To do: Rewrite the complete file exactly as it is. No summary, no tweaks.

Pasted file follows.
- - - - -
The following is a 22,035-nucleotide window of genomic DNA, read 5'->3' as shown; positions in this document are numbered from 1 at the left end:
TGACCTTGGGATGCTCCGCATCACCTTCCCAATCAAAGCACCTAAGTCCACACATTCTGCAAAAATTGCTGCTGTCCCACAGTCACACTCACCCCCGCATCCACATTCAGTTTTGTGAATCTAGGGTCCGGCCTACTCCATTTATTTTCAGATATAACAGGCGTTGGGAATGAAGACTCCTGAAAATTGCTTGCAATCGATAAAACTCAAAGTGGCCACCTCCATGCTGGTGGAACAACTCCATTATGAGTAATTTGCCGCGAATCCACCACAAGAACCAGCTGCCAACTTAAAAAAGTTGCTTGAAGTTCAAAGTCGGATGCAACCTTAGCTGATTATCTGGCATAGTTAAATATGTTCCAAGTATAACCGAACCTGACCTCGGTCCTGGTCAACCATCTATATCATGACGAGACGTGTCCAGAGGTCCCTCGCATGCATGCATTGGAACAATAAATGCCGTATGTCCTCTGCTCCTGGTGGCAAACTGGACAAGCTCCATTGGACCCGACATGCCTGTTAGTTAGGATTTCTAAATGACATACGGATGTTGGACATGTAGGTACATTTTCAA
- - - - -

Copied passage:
The following is a 22,035-nucleotide window of genomic DNA, read 5'->3' as shown; positions in this document are numbered from 1 at the left end:
TGACCTTGGGATGCTCCGCATCACCTTCCCAATCAAAGCACCTAAGTCCACACATTCTGCAAAAATTGCTGCTGTCCCACAGTCACACTCACCCCCGCATCCACATTCAGTTTTGTGAATCTAGGGTCCGGCCTACTCCATTTATTTTCAGATATAACAGGCGTTGGGAATGAAGACTCCTGAAAATTGCTTGCAATCGATAAAACTCAAAGTGGCCACCTCCATGCTGGTGGAACAACTCCATTATGAGTAATTTGCCGCGAATCCACCACAAGAACCAGCTGCCAACTTAAAAAAGTTGCTTGAAGTTCAAAGTCGGATGCAACCTTAGCTGATTATCTGGCATAGTTAAATATGTTCCAAGTATAACCGAACCTGACCTCGGTCCTGGTCAACCATCTATATCATGACGAGACGTGTCCAGAGGTCCCTCGCATGCATGCATTGGAACAATAAATGCCGTATGTCCTCTGCTCCTGGTGGCAAACTGGACAAGCTCCATTGGACCCGACATGCCTGTTAGTTAGGATTTCTAAATGACATACGGATGTTGGACATGTAGGTACATTTTCAA